“I was fortunate enough to be given VIP passe, courtesy of Lotus and Total. I had done a cover design for a French magazine at the start of the season (for free) and Total were one of the main sponsors. I guess it was their way of saying thanks.

“The weekend overall was surreal. The Paddock Club is beyond fancy, and being a guest of Lotus meant we got to meet lots of famous faces, including Jackie Stewart, who had plenty of time for fans. The views were exceptional; from the Wing we could view everything from the entrance to Vale all the way round to the exit of Village, with a bit of the Hangar straight in the background too, along with overhead views of the pit lane.

“Traffic-wise, having VIP passes meant we could use the East entrance every day, which bypassed all of the traffic woes of Friday/Saturday. It took us roughly 30 minutes to an hour to get from a village near Towcester to the Paddock Club. We?d end up at Becketts, go round, under Copse and into the car park, where a shuttle took us to the Wing. Speaking of which, the shuttle nearly ran over Kimi Raikkonen on Friday morning.

“Highlights included having my poster signed by various drivers and team principals, meeting Jackie Stewart, hanging out with Craig Scarborough in the pit lane on Saturday, the noise of the engines shaking every bone in my body and generally just being there.”

Aka_robyn was sat opposite in the grandstand overlooked the pit straight:

“We sat in covered grandstands, so the rain wasn?t too horrible for us, although it made it interesting when the time came to get food/drinks or use the bathrooms. I can only imagine how rough it was for those who were camping in the conditions we had this weekend. By the time of the after party, there were patches of ankle-deep mud everywhere. That morning we saw people setting up lawn chairs to watch the race in mud that had to be several inches deep.

“On qualifying day, we sat in the grandstand along the pit straight, just across from the McLaren and Red Bull garages. I think that was the best decision I made all weekend, besides wearing my waterproof hiking boots, as everyone by now has heard about the wave the crowd in our grandstand got going in the pits among the team members. That was simply one of the best things I?ve ever seen! The energy in that crowd was pretty amazing.

“It was so crowded along the fence in front of the McLaren and Red Bull garages that you could barely see anything (or we couldn?t, anyway), but it turns out that had something to do with Vettel handing out cans of Red Bull through the fence. I couldn?t get anywhere near close enough to see that for myself.”

“Unbelievable support”

F1vick was one of those camping and had come to regret picking the ‘Lively’ campsite over the quieter ‘Family’ one:

“I’d read that Lively at Woodlands could be very noisy and it was. The concerts in the big tent was expected but I seemed to be near a load of people drinking into the night and shouting names all the time, so I may try for Family next year instead. I?m not complaining about them, I?m glad they were having a nice time but that?s not my scene so, yes, Family next year.”

Come race day, Ciaran was watching at one of the best corners on the F1 calendar – Becketts:

“For the race, there was unbelievable support for Lewis Hamilton and Jenson Button throughout.

“They got the biggest cheers at the driver?s parade, compared to Raikkonen, who put up a hoodie and hid in a corner. Kobayashi wasn’t too enthusiastic either, he was clearly shivering and hiding from the wind behind everyone else.

“The first half of the race was a complete blur, there were some great battles through the Becketts corners, particularly between Felipe Massa and Sebastian Vettel, which earned Massa quite a few cheers up in the stands.

“The second half was a lot more settled, but not boring for an instant. The gaps between the top three were changing marginally every lap, and it was great to see all of them pushing to the maximum to catch each other.

“Personally I would have preferred an Alonso win, but I wouldn?t put down Webber for a minute ?ǣ he was visibly faster in the final few laps, and fully deserved to take the win, even if DRS took some fun out of it. We walked part of the track afterwards, and picked up a few tyre marbles as souvenirs.”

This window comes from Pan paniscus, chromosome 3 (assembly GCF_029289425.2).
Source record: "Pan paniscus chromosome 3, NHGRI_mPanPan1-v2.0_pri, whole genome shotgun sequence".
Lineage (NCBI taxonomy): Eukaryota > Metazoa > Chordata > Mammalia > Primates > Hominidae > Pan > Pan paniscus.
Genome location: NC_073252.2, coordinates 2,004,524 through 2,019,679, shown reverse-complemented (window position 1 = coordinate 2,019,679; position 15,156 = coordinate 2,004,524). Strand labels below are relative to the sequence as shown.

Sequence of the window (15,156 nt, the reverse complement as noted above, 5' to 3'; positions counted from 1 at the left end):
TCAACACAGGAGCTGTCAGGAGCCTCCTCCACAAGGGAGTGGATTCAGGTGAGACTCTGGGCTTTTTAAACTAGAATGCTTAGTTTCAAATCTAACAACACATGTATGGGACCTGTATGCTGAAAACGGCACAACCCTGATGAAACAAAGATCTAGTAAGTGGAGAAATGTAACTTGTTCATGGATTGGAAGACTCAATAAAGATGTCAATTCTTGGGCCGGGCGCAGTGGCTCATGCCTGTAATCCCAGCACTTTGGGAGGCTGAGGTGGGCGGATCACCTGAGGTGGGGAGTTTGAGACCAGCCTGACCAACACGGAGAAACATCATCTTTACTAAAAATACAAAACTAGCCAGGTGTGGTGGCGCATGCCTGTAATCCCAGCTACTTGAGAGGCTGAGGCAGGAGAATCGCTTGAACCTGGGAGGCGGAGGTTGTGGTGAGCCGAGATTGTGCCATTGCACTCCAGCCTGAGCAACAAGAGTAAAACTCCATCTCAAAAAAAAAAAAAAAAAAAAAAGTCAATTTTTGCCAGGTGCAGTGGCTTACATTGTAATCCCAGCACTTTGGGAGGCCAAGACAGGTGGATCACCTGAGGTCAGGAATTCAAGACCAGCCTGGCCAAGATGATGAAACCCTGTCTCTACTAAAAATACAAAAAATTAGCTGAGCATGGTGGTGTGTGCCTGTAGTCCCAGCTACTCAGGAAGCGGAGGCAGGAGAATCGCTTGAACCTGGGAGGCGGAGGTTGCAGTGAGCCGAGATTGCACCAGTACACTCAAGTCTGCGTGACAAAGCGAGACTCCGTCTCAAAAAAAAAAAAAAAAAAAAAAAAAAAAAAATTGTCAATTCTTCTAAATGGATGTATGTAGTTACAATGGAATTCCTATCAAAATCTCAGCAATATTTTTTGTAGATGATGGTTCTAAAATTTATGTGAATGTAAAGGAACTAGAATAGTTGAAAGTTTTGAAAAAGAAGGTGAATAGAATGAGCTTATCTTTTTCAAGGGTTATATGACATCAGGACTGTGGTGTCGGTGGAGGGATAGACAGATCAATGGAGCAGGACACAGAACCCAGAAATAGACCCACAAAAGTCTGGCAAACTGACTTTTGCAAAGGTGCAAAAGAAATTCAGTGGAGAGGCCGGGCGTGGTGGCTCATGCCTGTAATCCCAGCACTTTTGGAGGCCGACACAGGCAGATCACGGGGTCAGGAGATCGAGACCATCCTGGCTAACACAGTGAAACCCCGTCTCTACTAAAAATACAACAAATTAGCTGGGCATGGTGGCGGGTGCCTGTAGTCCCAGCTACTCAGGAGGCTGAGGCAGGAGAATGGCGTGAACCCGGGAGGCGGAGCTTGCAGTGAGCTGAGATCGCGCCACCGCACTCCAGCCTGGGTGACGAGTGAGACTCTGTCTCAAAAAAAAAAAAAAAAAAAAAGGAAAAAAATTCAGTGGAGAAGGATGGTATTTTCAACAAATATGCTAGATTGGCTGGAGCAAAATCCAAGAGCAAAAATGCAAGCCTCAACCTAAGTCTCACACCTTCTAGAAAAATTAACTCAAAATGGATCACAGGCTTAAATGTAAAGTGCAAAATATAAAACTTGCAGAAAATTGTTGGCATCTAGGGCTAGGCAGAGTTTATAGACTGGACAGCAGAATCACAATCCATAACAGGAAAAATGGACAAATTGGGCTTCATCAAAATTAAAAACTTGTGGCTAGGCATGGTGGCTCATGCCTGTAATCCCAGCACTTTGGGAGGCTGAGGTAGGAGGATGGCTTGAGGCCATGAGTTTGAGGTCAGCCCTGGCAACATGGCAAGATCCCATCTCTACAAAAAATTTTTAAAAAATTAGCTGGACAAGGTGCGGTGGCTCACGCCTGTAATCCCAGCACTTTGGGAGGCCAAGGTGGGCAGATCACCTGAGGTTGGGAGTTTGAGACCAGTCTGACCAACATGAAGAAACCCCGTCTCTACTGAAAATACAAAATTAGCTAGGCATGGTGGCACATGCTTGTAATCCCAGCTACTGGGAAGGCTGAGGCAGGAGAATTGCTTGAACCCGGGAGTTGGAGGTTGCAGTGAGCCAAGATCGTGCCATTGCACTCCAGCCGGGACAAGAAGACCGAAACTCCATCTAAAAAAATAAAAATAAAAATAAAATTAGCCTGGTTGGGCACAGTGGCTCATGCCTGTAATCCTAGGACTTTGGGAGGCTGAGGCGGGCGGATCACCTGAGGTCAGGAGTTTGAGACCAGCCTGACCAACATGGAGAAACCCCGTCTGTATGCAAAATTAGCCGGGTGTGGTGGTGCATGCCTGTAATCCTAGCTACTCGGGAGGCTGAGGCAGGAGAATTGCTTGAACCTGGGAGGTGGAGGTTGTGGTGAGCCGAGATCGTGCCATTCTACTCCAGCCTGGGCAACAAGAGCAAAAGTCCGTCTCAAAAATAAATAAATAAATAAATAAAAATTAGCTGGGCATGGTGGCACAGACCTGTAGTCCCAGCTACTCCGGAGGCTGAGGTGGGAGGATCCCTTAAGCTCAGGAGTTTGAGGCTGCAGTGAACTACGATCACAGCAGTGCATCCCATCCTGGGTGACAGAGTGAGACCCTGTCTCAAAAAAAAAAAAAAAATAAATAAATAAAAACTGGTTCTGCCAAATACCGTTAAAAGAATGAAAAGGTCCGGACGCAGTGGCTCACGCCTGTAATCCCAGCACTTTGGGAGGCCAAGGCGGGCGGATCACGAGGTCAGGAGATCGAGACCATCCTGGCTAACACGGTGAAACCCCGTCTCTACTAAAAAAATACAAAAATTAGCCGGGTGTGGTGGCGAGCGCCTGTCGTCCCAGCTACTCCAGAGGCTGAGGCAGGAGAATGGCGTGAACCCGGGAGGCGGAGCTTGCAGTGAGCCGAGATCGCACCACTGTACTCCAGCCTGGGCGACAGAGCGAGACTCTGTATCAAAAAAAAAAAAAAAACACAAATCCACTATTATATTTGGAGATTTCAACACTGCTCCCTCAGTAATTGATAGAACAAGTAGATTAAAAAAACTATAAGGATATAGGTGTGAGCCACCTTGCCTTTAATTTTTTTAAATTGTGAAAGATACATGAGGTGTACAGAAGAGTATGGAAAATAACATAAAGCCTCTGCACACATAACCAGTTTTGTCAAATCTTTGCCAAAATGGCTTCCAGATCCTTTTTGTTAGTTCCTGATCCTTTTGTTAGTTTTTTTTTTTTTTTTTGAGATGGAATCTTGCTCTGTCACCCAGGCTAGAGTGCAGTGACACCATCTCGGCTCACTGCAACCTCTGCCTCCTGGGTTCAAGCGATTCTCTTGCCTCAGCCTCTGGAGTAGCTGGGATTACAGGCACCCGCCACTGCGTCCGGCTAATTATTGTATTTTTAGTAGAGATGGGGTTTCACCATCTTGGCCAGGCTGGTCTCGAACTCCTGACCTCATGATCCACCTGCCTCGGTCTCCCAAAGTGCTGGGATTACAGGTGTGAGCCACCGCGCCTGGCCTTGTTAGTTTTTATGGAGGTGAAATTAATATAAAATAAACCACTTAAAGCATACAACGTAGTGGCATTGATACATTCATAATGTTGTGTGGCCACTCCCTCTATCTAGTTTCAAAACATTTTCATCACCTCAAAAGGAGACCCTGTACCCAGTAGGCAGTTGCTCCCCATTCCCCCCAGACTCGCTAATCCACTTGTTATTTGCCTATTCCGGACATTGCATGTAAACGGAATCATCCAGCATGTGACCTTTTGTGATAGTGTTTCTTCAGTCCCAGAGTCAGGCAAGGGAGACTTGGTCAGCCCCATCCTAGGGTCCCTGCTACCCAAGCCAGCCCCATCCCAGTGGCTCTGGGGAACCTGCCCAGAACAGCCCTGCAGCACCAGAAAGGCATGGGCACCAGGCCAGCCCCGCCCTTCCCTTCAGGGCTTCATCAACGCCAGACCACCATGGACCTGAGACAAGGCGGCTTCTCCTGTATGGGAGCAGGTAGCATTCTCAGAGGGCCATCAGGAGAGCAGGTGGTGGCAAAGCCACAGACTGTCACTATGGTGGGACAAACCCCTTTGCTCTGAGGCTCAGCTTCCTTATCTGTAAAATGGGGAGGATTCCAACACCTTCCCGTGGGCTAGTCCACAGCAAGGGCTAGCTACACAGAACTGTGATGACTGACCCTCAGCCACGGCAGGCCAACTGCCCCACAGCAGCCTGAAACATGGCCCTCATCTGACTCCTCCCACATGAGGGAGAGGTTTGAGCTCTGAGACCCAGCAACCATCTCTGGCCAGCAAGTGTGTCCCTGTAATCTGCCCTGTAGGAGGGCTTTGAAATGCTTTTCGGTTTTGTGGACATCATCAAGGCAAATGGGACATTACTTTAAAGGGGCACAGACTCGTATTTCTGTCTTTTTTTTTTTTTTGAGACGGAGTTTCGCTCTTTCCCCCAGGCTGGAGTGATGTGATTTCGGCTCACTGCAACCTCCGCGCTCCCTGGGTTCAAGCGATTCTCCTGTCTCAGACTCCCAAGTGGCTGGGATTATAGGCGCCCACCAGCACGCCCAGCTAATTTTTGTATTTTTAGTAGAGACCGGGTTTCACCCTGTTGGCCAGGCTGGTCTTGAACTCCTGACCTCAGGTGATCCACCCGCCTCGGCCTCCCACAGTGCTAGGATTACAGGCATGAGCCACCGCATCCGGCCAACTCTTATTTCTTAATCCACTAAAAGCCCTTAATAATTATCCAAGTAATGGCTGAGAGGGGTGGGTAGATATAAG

Track invasion

Back at the pits Ads21 was disappointed the podium ceremony got going so quickly:

“Post-race I was really frustrated that they started the podium ceremony before they allowed fans onto the track, by the time I?d gotten on to the track and ran to the near the podium it?d finished.

“If they put the podium off for a few minutes they could have had a Monza-style atmosphere for the podium. After that I walked along the pit lane and saw Button come out to sign autographs much to the delight of the hordes of fans in rocket red outside the McLaren garage.”

PaxJes stuck around for the F1 party but found it not to his liking:

“The party was usually a high point but this year I was disappointed. Firstly the mud – it was everywhere. I couldn?t see any attempt to minimise the effect, like wood chips or straw.

“And then there was the BBC Forum. I am a big fan of the BBC coverage and I don’t miss the Forum when I?m at home. But, was it just me, or was it the worst kind of blabber you ever heard?”

“Murray Walker was brought on stage,” added PaxJes. “When they made him repeat his ‘go, go, go’ like a puppet on a show i decided to leave.”

Traffic problems ease

Kim Mitchell was surprised at how smoothly the traffic ran after the race: “I walked back to car park and waited two minutes for a bus. I was out of circuit within 10 minutes and back in Northampton within 30. The Park and Ride was absolutely brilliant. Thanks to all – you did a great job.”

Chelseano161997 was very pleased with very first race visit: “It was my first GP and I really hope not my last as I think I caught the bug!

“I spent the day wearing waterproofs and wellies which is never a good look. I walked miles. I got hot, cold, wet, dry, muddy, caught a bit of a suntan and ended up with a car that looks like I drove a rally stage inside and out but I would do it all again. Except maybe next time no mud and rain.”

Ads21 had a long trip back to Scotland ahead and waited until Monday before leaving the campsite:

“Getting out on Monday was surprisingly easy for us, again having a four-by-four helped a lot in reaching the wooden planks that passed for roads along much of the field. These were pretty effective and it seems that combined with the presence of local rugby players people were getting out relatively quickly given the circumstances.

“Overall it was a fantastic weekend and well worth going despite the horrible conditions and has made me really want to go again next year.”

Fans’ pictures and videos from the race

Here’s some of the pictures taken and footage shot by F1 Fanatic readers at Silverstone:

Were you at the British Grand Prix this year? Tell us about your experience in the comments below or join in on the forum:

2012 British Grand Prix

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Images ?? Silverstone, PaxJes and PJ